Equatorial Guinea rules seek re-election against a weakened opposition

Equatorial Guinean President Teodoro Obiang Nguema Mbasogo faces two opponents on Sunday as he runs for a sixth term, but critics see little hope of change in a country where there is little opposition.

Obiang has been in power for more than 43 years – the longest tenure of any living head of state except for monarchs.

His re-election seems certain in one of the most authoritarian and closed countries in the world.

Ahead of Sunday’s vote, images of Obiang and his Equatorial Guinea Democratic Party (PDGE), which was the country’s only legal political movement until 1991, were sprayed across the capital, Malabo.

Andres Esono Ondo, 61, from the only tolerated opposition party in the country, is running against him.

The general secretary of the Convergence for Social Democracy (CPDS) is running for the first time and is the only representative of the silenced opposition.

Ondo has said he fears “fraud” during the vote, which will see voters choose a president as well as MPs.

Malabo has made his own allegations against the politician, accusing him in 2019 of plotting “a foreign-funded coup in Equatorial Guinea.”

That year he was detained in Chad for 13 days in hopes of attending a congress of the Chadian opposition.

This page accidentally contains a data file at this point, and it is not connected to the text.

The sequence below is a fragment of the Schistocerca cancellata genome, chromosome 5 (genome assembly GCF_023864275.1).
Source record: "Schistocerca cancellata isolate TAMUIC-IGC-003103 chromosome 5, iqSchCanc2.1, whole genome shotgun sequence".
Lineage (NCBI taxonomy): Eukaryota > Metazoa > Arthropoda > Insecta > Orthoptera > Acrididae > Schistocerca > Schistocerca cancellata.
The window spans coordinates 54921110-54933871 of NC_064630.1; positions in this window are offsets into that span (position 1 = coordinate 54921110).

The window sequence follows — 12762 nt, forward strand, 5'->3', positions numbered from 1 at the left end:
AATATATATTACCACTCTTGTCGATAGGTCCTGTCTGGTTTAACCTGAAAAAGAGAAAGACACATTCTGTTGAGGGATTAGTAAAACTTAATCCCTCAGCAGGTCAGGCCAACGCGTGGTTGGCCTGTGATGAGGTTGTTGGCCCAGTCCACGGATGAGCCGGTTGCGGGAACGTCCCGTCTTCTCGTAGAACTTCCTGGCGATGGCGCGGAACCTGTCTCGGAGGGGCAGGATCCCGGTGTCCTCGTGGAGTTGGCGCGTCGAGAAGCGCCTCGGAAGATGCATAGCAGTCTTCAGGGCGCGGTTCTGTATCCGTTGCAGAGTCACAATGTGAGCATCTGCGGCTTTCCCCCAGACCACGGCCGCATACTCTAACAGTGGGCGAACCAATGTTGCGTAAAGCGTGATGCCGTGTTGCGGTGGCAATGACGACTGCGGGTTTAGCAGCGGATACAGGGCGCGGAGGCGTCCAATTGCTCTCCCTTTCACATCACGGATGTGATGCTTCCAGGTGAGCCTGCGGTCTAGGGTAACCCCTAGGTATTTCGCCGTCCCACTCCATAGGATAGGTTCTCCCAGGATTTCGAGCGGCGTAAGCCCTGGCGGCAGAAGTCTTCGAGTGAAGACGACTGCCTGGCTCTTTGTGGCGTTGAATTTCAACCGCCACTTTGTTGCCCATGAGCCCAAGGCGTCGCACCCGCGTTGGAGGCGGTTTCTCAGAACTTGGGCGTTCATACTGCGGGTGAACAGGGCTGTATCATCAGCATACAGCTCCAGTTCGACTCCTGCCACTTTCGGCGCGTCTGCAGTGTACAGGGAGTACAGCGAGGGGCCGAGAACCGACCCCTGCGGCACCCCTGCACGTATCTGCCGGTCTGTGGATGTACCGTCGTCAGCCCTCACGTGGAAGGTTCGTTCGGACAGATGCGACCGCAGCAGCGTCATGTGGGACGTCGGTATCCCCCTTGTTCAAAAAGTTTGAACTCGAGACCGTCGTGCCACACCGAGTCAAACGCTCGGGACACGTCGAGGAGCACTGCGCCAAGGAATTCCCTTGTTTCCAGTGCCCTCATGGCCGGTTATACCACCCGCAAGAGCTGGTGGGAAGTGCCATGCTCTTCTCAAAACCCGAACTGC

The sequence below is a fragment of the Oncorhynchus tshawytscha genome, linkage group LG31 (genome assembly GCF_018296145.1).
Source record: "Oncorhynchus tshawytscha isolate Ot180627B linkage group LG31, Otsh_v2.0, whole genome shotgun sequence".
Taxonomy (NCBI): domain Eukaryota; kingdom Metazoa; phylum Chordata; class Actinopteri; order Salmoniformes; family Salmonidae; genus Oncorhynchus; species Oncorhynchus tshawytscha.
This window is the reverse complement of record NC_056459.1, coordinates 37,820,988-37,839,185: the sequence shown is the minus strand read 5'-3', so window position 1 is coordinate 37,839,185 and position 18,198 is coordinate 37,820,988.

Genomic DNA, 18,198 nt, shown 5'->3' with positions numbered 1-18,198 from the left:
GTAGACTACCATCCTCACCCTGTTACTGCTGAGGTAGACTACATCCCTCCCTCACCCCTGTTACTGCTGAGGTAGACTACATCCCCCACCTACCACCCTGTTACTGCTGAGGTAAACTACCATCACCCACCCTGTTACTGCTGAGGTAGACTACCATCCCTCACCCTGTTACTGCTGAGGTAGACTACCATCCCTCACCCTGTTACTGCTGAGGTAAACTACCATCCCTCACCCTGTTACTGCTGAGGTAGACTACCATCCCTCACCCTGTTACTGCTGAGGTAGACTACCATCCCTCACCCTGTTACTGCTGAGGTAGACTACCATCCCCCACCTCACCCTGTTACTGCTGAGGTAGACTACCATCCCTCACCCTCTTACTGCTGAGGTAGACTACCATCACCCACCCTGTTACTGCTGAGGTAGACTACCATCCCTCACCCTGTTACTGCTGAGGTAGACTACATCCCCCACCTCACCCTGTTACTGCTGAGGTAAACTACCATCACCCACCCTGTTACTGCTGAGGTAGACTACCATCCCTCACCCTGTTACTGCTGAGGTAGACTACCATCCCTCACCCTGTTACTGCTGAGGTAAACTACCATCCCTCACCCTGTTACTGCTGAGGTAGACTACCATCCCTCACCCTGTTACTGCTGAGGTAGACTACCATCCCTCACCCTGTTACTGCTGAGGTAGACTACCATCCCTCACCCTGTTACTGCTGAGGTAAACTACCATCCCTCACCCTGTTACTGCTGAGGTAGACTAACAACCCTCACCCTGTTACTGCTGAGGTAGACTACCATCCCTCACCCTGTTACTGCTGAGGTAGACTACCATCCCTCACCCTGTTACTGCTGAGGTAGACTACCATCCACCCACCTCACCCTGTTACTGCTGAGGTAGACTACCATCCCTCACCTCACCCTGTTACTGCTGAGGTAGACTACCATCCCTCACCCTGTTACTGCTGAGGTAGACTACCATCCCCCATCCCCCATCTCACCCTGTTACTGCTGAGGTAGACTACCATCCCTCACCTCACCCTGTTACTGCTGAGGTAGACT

The third candidate is Buenaventura Monsuy Asumu of the Social Democratic Coalition Party (PCSD), a historic ally of Obiang’s ruling party.

The former minister is running for the fourth time but has never done well in previous elections.

The opposition accuses him of being a “bogus candidate” with no chance.


As in every election year, the security forces have increased arrests in recent weeks.

State media justified the crackdown as trying to counter a “frustrated plan” by the opposition to launch attacks on embassies, petrol stations and ministers’ homes.

In September, after a siege lasting more than a week, security forces stormed the home of one of Obiang’s main opponents, Gabriel Nse Obiang Obono.

His home had also served as the offices of his banned Citizens for Innovation (CI) party.

According to Malabo, the attack claimed five lives – four activists and a police officer.

Dozens were injured and more than 150 people arrested, including Obono.

Leading rights activist Joaquin Elo Ayeto told AFP the incident “discredited” the electoral process.

“The ruling party needs an ‘opposition’ to hold sham elections,” he said.

Allegations of fraud have plagued past polls. In 2016, Obiang was re-elected with 93.7 percent of the vote.

His PDGE won 99 of the 100 seats in the lower house and all 70 seats in the senate.

In 2009, the President received more than 95 percent of the vote.

The opposition members, most of whom live in exile, are not hoping for a breakthrough on Sunday.

“Obiang’s elections were never free or democratic, but were marked by widespread and systematic… fraud,” the joint statement said.

Although everyone was required to vote, they “requested all citizens of Equatorial Guinea not to take part in any phase of the electoral process.”

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